Guatemala’s president tries to shut down anti-corruption group investigating him

Last year, Morales tried to expel the head of CICIG, Colombian prosecutor Iván Velásquez, but the Consitutional Court blocked the move.

Over the past week, the conflict has flared up again. On Friday, Morales said he would not renew CICIG’s mandate, which expires next year. The same day, Guatemalan military vehicles stood guard outside CICIG’s offices and descended on a central plaza. On Tuesday, Morales ordered that Velásquez, who has led CICIG since 2013, not be allowed back in Guatemala.

. On Tuesday, Morales ordered that Velásquez, who has led CICIG since 2013, not be allowed back in Guatemala.

.. While Velásquez remains in the United States, the work of CICIG continues, said a spokesman, Matias Ponce. The organization, which has about 200 staff members, is also waiting for the Guatemalan government to renew work visas of CICIG’s foreign staff, he said.

Apart from blocking Velásquez’s entrance into Guatemala, the Morales government this year removed 25 police personnel assigned to guard CICIG, cutting its security force in half.

Morales has argued that CICIG, as a foreign body that receives U.S. funding, constitutes a violation of Guatemalan sovereignty and that Guatemala’s own judicial institutions should be handling such graft cases.

CICIG works in conjunction with the Guatemalan attorney general’s office in building corruption cases.

In a letter to U.N. Secretary General António Guterres last week, Morales said CICIG has had more than “sufficient” time over the course of its mandate to achieve its goals.

.. “For some time now, there have been efforts to derail anti-corruption efforts in Guatemala and continued attacks against the commission and the commissioner,” said Adriana Beltrán, a Guatemala expert at the Washington Office on Latin America. Morales’s actions, she said, are “his attempt to protect himself, given the continuing probe against him.”

.. CICIG works in conjunction with the Guatemalan attorney general’s office in building corruption cases.

.. CICIG was set up in 2006 to bolster Guatemala’s weak judicial institutions. At the time, impunity was rampant in the country, and murders were hardly ever solved. The group, composed of investigators from around the world, used sophisticated investigative techniques, wiretapping and examination of financial records to pursue high-profile crimes. Its work became a model and inspiration in Latin America, where corruption often goes unpunished.

But CICIG has also been polarizing. Critics see it as overzealous and manipulated for political reasons. Earlier this year, Sen. Marco Rubio (R-Fla.) put on hold $6 million in State Department funding to CICIG, saying he was concerned that Russia had “manipulated” the group into pushing for the prosecution of a Russian family in Guatemala.

CICIG’s investigation against Morales had also been gaining steam. Last month, Velásquez, along with Guatemalan Attorney General María Consuelo Porras, asked the nation’s Congress to strip Morales of his immunity from prosecution. A congressional commission has been formed to weigh the request.

Donald Trump Is Bad for Israel

As usual, the president makes his predecessors look better.

Suppose you’re the type of smart conservative reluctantly inclined to give Donald Trump a pass for his boorish behavior and ideological heresies because you like the way the economy is going and appreciate the tough tone of his foreign policy, especially when it comes to Islamic fundamentalism.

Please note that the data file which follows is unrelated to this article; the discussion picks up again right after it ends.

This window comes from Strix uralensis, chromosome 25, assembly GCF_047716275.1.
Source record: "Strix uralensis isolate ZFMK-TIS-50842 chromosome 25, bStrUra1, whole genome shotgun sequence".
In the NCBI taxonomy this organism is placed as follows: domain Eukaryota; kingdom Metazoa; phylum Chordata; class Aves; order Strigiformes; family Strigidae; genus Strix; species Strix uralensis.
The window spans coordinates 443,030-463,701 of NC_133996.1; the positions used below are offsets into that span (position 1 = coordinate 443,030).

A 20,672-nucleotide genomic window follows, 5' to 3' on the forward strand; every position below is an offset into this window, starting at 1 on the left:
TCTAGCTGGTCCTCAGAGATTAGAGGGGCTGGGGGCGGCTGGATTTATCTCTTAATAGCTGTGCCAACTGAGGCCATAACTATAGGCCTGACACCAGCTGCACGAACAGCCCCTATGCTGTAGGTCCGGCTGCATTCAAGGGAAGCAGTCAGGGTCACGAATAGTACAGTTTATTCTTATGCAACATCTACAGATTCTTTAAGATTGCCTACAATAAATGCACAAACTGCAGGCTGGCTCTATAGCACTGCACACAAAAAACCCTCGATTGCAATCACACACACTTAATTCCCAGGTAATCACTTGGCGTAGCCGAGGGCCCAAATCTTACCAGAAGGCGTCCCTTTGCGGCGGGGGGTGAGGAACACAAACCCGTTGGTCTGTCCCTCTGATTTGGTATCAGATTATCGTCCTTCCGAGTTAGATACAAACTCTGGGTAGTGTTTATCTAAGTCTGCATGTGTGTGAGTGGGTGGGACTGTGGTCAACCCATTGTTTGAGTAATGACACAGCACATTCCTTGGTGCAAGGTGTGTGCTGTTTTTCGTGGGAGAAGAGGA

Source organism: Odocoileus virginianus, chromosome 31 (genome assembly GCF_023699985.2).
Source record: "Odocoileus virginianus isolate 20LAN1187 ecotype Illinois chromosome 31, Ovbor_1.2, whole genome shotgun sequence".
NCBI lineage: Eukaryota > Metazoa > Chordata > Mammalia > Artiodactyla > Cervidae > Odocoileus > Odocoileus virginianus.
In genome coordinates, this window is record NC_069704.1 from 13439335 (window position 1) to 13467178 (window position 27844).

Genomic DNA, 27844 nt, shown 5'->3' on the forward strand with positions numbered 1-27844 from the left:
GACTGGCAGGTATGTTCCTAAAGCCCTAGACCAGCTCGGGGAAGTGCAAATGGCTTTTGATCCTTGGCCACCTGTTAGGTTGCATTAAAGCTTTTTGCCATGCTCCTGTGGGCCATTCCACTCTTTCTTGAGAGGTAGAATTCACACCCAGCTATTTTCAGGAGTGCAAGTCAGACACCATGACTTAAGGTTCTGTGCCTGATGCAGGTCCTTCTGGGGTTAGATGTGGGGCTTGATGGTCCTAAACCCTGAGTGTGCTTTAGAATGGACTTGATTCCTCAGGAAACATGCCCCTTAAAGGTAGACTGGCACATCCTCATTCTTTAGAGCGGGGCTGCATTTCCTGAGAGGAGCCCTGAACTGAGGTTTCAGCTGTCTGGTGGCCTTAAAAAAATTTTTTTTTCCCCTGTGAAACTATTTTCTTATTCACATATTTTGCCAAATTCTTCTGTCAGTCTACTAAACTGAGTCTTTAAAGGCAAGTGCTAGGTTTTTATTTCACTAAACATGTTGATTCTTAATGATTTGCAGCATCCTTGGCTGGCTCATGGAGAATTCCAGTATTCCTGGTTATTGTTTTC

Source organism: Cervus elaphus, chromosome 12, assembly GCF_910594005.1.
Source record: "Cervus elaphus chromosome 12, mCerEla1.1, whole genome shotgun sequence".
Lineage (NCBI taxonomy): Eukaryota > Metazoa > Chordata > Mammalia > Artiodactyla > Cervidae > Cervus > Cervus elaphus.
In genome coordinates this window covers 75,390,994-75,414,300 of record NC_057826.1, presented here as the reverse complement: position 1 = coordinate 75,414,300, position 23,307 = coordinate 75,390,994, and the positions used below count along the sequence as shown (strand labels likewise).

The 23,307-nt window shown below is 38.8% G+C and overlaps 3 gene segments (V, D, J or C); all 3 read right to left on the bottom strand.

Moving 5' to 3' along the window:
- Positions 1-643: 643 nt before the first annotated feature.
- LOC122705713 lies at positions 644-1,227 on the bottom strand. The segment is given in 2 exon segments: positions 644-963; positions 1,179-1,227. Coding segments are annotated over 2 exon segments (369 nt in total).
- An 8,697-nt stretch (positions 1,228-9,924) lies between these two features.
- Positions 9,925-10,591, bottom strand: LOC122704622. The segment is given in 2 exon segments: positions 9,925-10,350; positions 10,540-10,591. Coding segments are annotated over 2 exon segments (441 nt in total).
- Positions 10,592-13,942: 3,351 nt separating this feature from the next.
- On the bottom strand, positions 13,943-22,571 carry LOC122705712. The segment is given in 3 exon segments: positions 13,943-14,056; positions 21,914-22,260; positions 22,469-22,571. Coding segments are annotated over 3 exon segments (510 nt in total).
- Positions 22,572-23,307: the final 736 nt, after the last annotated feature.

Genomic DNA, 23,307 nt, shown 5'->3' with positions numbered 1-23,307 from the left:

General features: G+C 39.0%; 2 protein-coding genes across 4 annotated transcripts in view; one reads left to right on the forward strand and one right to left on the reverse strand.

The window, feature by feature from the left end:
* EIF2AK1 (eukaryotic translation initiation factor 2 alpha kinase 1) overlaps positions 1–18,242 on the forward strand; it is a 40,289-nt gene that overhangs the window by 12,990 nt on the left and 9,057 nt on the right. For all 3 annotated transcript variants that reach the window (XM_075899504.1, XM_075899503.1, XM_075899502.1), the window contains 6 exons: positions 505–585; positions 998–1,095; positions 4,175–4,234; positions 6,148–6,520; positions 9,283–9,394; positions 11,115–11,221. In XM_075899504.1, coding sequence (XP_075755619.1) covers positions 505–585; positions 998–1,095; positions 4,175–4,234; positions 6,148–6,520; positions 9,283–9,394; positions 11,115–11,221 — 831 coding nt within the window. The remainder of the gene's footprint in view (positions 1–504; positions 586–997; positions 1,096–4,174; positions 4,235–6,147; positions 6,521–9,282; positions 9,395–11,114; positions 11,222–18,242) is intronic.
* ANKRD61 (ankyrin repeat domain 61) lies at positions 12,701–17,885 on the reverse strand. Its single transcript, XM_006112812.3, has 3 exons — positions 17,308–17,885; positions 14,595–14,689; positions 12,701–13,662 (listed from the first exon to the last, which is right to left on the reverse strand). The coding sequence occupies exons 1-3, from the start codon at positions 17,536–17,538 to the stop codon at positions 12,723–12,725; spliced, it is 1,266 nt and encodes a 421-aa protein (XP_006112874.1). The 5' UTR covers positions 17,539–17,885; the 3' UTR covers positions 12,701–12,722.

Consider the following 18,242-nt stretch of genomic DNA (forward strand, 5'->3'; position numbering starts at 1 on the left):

These last few weeks haven’t exactly validated your faith in the man, have they?

.. The president has abruptly undermined Israel’s security following a phone call with an Islamist strongman in Turkey. So much for the idea, common on the right, that this is the most pro-Israel administration ever.

.. Contrary to the invidious myth that neoconservatives always put Israel first, the reasons for staying in Syria have everything to do with core U.S. interests. Among them: Keeping ISIS beaten, keeping faith with the Kurds, maintaining leverage in Syria and preventing Russia and Iran from consolidating their grip on the Levant.

.. Powers that maintain a reputation as reliable allies and formidable foes tend to enhance their power. Powers that behave as Trump’s America has squander it.

.. But leave that aside and consider the Trump presidency from a purely Israeli standpoint. Are Israelis better off now that the U.S. Embassy is in Jerusalem? Not materially. The move was mostly a matter of symbolism, albeit of an overdue and useful sort. Are Israelis safer from Iran now that the U.S. is no longer in the Iran deal and sanctions are back in force? Only marginally. Sanctions are a tool of strategy, not a strategy unto themselves.

.. What Israel most needs from the U.S. today is what it needed at its birth in 1948: an America committed to defending the liberal-international order against totalitarian enemies, as opposed to one that conducts a purely transactional foreign policy based on the needs of the moment or the whims of a president.

.. From that, everything follows. It means that the U.S. should not

  • sell out small nations — whether it was Israel in 1973 or Kuwait in 1990 — for the sake of currying favor with larger ones. It means we should
  • resist interloping foreign aggressors, whether it was the
    • Soviets in Egypt in the 1960s, or the
    • Russians and Iranians in Syria in this decade. It means we should
  • oppose militant religious fundamentalism, whether it is
    • Wahhabis in Riyadh or Khomeinists in Tehran or Muslim Brothers in Cairo and Ankara. It means we should
  • advocate
    • human rights,
    • civil liberties, and
    • democratic institutions, in that order.

Trump has stood all of this on its head.